comScore today released its U.S. desktop search share report for December 2014. Unlikely most previous reports, there is a big difference worth noting: Yahoo has stolen 1.6 percentage points from Google.
As you can see in the chart below, Google lost 1.6 points to 65.4 percent while Yahoo jumped that amount to 11.8 percent. All other search sites remained largely flat:
If you haven’t been following search market share numbers in the U.S., one-and-a-half percent may not seem like a significant change. For months now, however, comScore’s reports show next to no movement for each search site. We’re talking a movement of 0.1 points or 0.2 points one way or the other, if that.
More than 1 percent is thus a huge difference, though it’s really no surprise given the five-year deal Yahoo struck with Mozilla on November 19 to become the default search engine in the U.S. Given that Google was the default search engine of choice, it also follows that all the search share Yahoo gained, Google lost.
The deal technically only went into effect on December 1, however, when Firefox 34 was released with Yahoo as the default search engine in North America (a swell as Yandex as the default for Russia, Belarus, and Kazakhstan). As such, we may see the impact in the U.S. spill over into January numbers.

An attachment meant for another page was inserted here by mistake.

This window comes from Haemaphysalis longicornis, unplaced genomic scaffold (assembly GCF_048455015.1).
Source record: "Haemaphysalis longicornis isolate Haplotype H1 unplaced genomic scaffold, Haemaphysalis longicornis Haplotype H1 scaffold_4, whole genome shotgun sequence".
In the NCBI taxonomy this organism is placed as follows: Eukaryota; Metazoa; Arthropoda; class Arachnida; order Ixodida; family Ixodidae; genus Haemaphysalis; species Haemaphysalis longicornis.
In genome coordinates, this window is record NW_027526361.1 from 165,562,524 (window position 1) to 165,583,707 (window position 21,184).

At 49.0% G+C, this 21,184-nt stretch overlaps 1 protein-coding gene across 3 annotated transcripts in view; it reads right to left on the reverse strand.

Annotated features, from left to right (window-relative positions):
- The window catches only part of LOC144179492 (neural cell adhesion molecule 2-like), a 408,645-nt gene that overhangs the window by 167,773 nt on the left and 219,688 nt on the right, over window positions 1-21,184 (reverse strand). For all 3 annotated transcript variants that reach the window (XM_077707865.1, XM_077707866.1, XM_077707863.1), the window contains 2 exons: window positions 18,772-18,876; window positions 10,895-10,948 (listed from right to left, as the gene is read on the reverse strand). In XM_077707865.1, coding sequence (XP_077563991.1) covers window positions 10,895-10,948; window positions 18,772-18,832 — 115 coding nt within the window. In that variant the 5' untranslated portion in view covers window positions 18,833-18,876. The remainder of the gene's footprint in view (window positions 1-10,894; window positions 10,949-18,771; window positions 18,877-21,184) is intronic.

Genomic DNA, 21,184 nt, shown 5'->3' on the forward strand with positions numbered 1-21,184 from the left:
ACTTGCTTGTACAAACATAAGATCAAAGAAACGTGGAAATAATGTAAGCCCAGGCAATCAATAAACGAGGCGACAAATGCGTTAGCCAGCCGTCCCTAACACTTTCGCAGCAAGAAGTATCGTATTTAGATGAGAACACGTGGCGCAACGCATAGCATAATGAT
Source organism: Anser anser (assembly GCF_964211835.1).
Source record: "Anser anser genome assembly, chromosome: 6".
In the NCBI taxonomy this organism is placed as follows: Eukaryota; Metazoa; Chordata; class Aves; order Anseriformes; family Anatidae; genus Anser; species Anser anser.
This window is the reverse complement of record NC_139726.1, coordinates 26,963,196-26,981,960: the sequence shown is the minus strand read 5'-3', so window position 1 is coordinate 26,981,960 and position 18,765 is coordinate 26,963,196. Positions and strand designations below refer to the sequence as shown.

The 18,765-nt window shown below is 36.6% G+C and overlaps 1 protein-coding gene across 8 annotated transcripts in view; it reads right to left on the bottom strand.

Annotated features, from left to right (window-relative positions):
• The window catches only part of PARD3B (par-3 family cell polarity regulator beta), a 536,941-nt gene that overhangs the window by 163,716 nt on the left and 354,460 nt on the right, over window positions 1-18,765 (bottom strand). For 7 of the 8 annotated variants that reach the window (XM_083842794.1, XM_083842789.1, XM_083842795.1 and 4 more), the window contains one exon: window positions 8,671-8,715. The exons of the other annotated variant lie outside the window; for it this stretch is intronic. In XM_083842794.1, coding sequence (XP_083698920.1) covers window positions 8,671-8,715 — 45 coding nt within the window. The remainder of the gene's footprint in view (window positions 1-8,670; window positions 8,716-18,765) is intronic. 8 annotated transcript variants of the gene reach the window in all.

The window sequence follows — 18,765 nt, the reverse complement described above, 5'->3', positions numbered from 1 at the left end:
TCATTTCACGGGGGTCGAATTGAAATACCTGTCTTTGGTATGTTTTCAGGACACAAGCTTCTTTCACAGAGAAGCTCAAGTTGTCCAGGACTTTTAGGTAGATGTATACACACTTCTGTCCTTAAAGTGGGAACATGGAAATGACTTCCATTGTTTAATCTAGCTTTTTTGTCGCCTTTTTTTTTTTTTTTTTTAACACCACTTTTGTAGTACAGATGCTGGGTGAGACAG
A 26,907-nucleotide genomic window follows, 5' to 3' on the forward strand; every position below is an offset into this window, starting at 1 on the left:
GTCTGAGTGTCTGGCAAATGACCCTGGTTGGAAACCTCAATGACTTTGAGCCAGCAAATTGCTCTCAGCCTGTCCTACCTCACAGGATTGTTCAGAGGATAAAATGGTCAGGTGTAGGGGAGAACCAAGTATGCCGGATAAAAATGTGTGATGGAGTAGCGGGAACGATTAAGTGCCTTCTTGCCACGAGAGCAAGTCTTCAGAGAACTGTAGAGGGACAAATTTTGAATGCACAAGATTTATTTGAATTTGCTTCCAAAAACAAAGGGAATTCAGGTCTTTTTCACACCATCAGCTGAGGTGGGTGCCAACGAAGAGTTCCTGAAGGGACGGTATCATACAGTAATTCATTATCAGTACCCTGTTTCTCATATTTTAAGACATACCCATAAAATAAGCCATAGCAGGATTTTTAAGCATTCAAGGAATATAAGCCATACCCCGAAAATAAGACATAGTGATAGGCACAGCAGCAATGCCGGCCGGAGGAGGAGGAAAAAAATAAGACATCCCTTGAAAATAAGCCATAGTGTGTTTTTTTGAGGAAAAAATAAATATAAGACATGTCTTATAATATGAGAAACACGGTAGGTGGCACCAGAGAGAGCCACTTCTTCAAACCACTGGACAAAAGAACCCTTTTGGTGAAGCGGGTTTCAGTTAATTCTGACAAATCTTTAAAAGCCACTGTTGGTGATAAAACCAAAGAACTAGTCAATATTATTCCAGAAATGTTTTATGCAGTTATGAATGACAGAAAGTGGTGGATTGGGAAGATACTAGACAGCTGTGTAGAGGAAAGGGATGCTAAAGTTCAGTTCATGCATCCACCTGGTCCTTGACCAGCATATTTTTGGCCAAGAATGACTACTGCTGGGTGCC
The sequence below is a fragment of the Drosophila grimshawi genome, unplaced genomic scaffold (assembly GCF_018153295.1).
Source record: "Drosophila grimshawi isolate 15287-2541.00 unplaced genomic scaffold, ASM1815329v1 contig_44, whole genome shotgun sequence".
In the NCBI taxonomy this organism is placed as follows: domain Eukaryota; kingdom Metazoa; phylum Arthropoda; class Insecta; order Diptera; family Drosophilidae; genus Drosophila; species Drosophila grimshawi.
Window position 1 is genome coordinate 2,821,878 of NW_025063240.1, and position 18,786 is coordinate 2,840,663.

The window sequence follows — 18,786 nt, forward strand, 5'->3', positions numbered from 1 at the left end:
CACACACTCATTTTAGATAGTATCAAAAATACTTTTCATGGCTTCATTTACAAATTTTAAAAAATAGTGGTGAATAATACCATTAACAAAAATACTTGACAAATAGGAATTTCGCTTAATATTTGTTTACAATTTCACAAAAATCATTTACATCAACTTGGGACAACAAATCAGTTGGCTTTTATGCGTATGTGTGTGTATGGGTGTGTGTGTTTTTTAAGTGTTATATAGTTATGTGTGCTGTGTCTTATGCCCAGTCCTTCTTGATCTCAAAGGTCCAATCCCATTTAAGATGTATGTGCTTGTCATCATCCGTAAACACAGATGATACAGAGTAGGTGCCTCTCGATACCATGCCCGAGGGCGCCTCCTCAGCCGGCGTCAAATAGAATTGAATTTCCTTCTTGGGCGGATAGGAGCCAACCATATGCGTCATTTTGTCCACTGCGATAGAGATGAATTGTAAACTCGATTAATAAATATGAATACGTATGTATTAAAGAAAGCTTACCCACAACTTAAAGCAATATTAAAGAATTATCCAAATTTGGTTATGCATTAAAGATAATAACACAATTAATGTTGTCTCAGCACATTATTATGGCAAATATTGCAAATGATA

Firefox users don’t update as quickly as Chrome users (though they do update much faster than IE users). As such, we may see Yahoo’s search share increase further in January as more update to the latest version of the browser.
On the other hand, many users may try Yahoo but ultimately revert back to Google, since Firefox allows this with just a few clicks. It’s thus equally possible we may see Yahoo’s search fall back down in January.
In other words, we’re going to be seeing the effects of this partnership for a few more months, even if a spillover effect wasn’t likely. We don’t know all the details of what Mozilla and Yahoo plan to implement over the next five years — already, Yahoo sites started telling Chrome and IE users to ‘upgrade’ to Firefox. It’s likely there’s more where that came from.
The Mozilla Foundation is a non-profit organization that promotes openness, innovation and participation on the Internet. Mozilla is best known for the Firefox browser, but we advance our mission through other software projects, grants… read more »
Google’s innovative search technologies connect millions of people around the world with information every day. Founded in 1998 by Stanford Ph.D. students Larry Page and Sergey Brin, Google today is a top web property in all major glob… read more »
Yahoo! is the premier digital media company. Founded in 1994 by Stanford PhD candidates David Filo and Jerry Yang as a way for them to keep track of their personal interests on the Internet, Yahoo! has grown into a company that helps p… read more »
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